Yorkshire Dales Walks
Rogan's Seat & Water Crag
Date: 30th August 2004
Distance: 12.5 miles
Ascent: 2067 feet
Time: Too long ago to remember!
Start Grid Ref: NY892011
A nice climb to the top of Rogan's Seat was followed by a rough crossing of Mirk Fell and finally a walk south along the Pennine Way from the Tan Hill Inn.
1. Catrake Force
2. Swinner Gill
3. Matt on Rogan's Seat
4. The peaty plateau of Rogan's Seat
5. Looking bouffant by the trig point on Water Crag
6. Matt enjoying lunch in the Water Crag wind shelter
7. The vast wilderness north of Water Crag
8. Approaching the Tan Hill Inn
9. By the Tan Hill Inn
10. The Swale Gorge
Walk Detail: There was a month’s break between our previous walk and this one. In the intervening period we had planned on tackling the Three Peaks at last but due to numerous circumstances we had to pull out and so this walk was an attempt to get back into shape, this was also our first real experience of Swaledale.
The day itself was fairly clear and there was quite a bit of sunshine. In the days prior to the walk there had been a fair bit of rain but this only seemed to make the conditions almost like a fresh spring day.
The initial walking from Keld was particularly pleasant and the valley along Hall Edge was very scenic. I thoroughly enjoyed the walk round and then up Swinner Gill though it was quite tough in places.
Once up on the moorland the gradients were very easy with the summit of Rogan’s Seat proving to be relatively flat with lots of peat mounds anyone of which could have been the summit. Identifying the summit was not helped by the fact that (as we were to later learn) some spoilsport had removed the summit cairn.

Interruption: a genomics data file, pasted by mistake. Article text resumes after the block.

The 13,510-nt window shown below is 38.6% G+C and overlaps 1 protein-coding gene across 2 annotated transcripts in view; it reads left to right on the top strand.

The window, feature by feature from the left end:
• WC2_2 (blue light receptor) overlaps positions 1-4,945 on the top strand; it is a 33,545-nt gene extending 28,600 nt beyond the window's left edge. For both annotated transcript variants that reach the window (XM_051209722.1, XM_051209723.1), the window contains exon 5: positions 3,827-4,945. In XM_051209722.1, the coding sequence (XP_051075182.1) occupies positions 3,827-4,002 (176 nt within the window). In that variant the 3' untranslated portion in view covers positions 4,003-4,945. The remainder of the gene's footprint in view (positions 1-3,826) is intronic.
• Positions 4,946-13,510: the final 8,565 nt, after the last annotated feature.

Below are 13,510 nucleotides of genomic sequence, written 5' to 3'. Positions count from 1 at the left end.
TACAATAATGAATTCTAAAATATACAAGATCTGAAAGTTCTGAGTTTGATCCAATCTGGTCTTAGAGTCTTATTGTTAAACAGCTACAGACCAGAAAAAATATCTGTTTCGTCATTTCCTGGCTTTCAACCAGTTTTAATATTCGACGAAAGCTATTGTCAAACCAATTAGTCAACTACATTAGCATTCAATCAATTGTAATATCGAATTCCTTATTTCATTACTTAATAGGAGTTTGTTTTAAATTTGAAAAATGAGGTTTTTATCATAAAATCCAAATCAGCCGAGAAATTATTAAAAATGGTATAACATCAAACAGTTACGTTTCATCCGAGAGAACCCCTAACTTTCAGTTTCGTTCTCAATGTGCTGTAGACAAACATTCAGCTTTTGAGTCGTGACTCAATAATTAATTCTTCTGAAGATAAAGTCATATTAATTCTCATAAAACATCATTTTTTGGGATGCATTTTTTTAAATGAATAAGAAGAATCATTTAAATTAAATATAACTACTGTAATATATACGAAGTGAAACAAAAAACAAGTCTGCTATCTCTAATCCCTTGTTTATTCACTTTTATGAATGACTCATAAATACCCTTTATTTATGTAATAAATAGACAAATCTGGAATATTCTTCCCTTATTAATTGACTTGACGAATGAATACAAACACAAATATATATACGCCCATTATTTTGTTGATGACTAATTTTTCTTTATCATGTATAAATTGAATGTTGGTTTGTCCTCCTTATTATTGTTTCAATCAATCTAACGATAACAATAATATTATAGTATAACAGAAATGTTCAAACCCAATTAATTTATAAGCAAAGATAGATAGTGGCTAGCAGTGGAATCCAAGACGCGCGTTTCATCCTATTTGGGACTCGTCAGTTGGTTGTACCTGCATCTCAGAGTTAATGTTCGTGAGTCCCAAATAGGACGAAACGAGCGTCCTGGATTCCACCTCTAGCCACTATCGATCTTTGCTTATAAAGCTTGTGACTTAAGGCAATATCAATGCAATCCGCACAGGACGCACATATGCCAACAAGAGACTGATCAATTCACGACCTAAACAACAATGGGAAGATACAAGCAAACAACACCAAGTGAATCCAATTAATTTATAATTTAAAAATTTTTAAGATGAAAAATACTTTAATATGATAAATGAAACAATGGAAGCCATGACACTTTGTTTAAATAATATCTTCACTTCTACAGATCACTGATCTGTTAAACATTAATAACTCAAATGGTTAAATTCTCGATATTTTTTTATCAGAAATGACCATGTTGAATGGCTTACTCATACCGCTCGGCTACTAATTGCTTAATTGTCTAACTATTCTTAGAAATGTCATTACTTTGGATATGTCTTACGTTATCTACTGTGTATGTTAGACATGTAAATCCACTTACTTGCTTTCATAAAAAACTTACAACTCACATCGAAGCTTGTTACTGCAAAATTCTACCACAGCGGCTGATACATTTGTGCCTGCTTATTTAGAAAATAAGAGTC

From the top of Rogan’s Seat we were warned off going further north along the shooter’s track, as there was a shoot on. After assurances we were not heading in that direction we headed northeast over Wham Bottom to the summit of Water Crag.
Water Crag provided some good views of the northeast as well as the northern Pennine hills. It also had a rather nice windshelter where we stopped and ate lunch. So far the walk had been quite delightful but the next hour or so was utterly frustrating.
Firstly we had to negotiate a number of watercourses before locating the bridleway running west to east along Annaside Edge. We finally located the bridleway but it soon became clear that the course of the path bore little relation to its depiction on the map. Neither were we helped by the fact that there were a number of tracks which were not on the map.
We lost the path a number of times and this was one of the few occasions where we had to take regular grid reference reading on the GPS to locate where we were on the map. Eventually we arrived at the famous Tan Hill Inn and for the first time on one of our walks we stopped in a pub for a drink even though it was a soft one.
From Tan Hill we followed the Pennine Way all the way back to Keld. It was quite a pleasant stretch with only the occasional boggy stretch.
This was a walk of many contrasts and at its best provided some of the nicest walking we’d had to date but at its worst also some of the most frustrating.